Senator Bernie Sanders, an Independent from Vermont, speaks during a campaign rally for Senator Tammy Baldwin, a Democrat from Wisconsin, not pictured, in Milwaukee, Wisconsin, U.S., on Monday, Oct. 22, 2018. Sanders visited Wisconsin as part of a nine-state swing with to give a boost to progressive candidates ahead of the November 6 midterm elections. Photographer: Daniel Acker/Bloomberg Sen. Bernie Sanders, Independent-Vt. (Photo: Daniel Acker/BB)

Sen. Bernie Sanders has released the new version of his Medicare for All bill.

The Vermont independent has been introducing Medicare for All bills for years, and he is continuing to seek a broad transformation of the U.S. health care finance system.

If Sanders’ “Medicare for All Act of 2019″ bill were adopted and implemented as written, and worked as Sanders expects, it would replace all commercial major medical insurance, Medicaid, Medicare, dental insurance, vision insurance, short-term care insurance and long-term care insurance with a government-run health plan that would be much richer than most European single-payer health care systems, with a maximum of $200 per year in cost-sharing.

(Related: How Might ‘Berniecare’ Work?)

Sanders has also proposed that, during a three-year period, ordinary commercial health insurance, Medicare Advantage plans and Medicare supplement  insurance would still exist.

When Donald Trump became president, he and his appointees suddenly became responsible for managing health insurance under the framework Barack Obama and other former presidents had created.

Sanders’ transitional period coverage rules raise the question: What might Bernie Sanders’ (or other Medicare for All advocates’) version of the current Trumpcare framework look like?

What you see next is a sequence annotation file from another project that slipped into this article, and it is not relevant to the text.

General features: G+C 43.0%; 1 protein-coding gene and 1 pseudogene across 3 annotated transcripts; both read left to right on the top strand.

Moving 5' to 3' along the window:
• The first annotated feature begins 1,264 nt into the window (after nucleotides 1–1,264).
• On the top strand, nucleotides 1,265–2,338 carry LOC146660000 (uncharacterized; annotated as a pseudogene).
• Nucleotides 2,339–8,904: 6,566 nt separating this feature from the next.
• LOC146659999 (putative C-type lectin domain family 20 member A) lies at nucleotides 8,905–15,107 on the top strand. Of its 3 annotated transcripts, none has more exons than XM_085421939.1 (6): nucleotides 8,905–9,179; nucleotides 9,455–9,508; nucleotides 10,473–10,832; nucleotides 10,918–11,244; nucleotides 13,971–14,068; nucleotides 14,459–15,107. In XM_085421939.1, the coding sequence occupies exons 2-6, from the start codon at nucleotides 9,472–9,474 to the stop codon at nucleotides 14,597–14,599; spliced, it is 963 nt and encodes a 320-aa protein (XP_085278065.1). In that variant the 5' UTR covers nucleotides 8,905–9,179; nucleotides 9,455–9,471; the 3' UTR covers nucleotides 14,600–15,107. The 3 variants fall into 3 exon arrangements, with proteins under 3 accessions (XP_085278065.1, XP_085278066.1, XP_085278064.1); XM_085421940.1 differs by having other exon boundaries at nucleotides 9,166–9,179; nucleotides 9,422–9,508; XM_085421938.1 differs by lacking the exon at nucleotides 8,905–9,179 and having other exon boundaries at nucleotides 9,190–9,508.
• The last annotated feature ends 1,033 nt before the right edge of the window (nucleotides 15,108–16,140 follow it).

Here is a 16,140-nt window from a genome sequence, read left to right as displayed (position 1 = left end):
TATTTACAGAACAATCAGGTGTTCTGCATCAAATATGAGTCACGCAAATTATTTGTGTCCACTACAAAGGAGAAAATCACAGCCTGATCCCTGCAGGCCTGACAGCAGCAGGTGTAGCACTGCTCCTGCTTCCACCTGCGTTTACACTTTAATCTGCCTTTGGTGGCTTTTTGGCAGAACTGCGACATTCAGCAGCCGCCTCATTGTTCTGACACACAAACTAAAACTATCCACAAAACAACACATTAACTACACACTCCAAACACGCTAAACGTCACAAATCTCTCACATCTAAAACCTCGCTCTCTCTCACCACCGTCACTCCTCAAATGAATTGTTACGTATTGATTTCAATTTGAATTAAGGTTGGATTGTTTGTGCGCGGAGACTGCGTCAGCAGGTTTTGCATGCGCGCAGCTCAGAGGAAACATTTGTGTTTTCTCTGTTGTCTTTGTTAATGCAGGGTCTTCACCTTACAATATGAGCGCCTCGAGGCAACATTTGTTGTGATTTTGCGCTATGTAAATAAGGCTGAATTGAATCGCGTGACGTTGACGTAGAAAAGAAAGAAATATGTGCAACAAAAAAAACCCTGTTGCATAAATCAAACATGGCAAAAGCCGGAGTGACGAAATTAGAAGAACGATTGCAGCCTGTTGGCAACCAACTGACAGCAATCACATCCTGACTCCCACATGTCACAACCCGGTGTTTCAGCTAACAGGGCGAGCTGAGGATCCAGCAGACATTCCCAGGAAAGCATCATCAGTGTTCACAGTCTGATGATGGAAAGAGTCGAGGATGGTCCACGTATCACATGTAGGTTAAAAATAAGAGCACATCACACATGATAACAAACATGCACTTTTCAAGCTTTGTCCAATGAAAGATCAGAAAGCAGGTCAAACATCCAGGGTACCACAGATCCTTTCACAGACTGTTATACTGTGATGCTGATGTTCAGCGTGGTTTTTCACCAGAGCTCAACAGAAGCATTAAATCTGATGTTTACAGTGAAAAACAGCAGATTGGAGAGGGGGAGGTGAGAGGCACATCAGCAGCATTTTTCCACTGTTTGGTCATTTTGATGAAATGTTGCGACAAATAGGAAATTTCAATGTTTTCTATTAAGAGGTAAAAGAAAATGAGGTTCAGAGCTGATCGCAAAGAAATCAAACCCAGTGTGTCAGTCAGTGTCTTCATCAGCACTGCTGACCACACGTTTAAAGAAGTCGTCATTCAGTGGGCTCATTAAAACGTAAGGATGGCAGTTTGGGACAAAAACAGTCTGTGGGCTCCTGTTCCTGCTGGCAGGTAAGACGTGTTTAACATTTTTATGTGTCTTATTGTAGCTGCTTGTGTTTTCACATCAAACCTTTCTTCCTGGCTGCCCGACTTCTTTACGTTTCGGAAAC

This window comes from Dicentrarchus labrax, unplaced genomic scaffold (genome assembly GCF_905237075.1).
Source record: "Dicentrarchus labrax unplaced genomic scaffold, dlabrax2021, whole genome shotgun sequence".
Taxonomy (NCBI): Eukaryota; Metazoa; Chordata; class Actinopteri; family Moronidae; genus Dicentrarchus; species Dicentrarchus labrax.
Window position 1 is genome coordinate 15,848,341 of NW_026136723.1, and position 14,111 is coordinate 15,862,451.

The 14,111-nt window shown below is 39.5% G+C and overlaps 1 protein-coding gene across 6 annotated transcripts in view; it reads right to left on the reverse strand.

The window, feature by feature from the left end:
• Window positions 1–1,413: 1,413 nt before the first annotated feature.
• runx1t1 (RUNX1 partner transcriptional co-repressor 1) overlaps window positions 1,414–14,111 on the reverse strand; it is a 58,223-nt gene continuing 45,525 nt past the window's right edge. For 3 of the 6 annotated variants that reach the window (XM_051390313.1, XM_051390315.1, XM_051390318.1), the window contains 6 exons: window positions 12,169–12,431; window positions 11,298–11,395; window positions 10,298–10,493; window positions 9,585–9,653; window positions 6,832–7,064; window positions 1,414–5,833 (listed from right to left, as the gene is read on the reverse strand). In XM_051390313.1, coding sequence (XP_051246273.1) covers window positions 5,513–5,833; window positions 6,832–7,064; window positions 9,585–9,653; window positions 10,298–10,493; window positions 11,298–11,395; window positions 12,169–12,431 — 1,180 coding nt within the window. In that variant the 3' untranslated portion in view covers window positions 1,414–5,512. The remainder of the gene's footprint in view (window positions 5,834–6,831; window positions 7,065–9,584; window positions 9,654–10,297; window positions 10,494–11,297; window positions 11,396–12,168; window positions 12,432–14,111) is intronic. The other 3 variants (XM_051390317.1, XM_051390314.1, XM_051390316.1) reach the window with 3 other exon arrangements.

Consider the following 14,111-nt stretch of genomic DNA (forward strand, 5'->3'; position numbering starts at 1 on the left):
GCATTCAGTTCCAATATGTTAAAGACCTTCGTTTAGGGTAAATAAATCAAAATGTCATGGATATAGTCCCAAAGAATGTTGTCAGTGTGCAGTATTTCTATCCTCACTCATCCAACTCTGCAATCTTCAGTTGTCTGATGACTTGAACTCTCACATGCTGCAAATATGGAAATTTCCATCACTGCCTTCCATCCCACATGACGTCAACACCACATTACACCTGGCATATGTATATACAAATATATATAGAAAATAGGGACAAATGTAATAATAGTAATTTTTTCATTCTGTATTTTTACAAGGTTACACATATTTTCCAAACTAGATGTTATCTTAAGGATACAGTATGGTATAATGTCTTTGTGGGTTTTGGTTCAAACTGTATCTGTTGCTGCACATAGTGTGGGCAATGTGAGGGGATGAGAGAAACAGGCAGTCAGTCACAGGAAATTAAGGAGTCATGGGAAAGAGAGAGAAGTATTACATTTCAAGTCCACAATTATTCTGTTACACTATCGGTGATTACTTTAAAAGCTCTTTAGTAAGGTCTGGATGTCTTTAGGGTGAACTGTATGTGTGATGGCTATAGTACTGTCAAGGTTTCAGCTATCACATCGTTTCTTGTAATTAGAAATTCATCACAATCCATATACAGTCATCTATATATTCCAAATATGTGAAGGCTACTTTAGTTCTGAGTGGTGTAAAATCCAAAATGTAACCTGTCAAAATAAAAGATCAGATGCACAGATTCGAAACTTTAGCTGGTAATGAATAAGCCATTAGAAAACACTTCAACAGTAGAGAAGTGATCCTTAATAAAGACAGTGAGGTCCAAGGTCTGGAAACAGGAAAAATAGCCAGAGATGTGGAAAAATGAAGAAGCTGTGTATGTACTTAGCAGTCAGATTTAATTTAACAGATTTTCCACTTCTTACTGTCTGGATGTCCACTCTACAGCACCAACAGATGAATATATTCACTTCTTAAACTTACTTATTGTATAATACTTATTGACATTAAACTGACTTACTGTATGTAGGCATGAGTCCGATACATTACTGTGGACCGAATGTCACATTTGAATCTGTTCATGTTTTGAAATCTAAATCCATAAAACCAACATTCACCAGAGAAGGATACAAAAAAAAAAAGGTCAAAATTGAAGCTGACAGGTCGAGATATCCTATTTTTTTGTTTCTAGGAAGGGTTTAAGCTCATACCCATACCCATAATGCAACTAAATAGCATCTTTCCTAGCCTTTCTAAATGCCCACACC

Here are some possibilities, drawn from Sanders’ new proposal.

1. Consumers could sign up for traditional Medicare earlier.

Title X of the Sanders bill would create a transitional Medicare buy-in option.

Sanders would lower the buy-in eligibility age to 55 effective Jan. 1 of the first year following the date of enactment; 45 effective Jan. 1 of the second year after enactment; and 35 effective Jan. 1 of the third year after enactment.

A consumer who was eligible for the early Medicare buy-in program could choose between signing up for traditional Medicare coverage or for signing up for Medicare Advantage plans with prescription drug coverage.

Sanders would classify Medicare coverage as minimum essential coverage, or solid major medical coverage, for purposes of applying the Affordable Care Act (ACA) individual shared responsibility penalty.

Consumers could use ACA premium tax credit subsidies to pay for the Medicare buy-in coverage.

2. Sanders would, briefly, let officials at the U.S. Department of Health and Human Services (HHS) talk to people at health insurance companies.

Sanders mentions workers’ compensation carriers briefly.

He refers private health insurers only a few times.

He talks about private health insurers once in connection with efforts to set up the transitional Medicare buy-in program.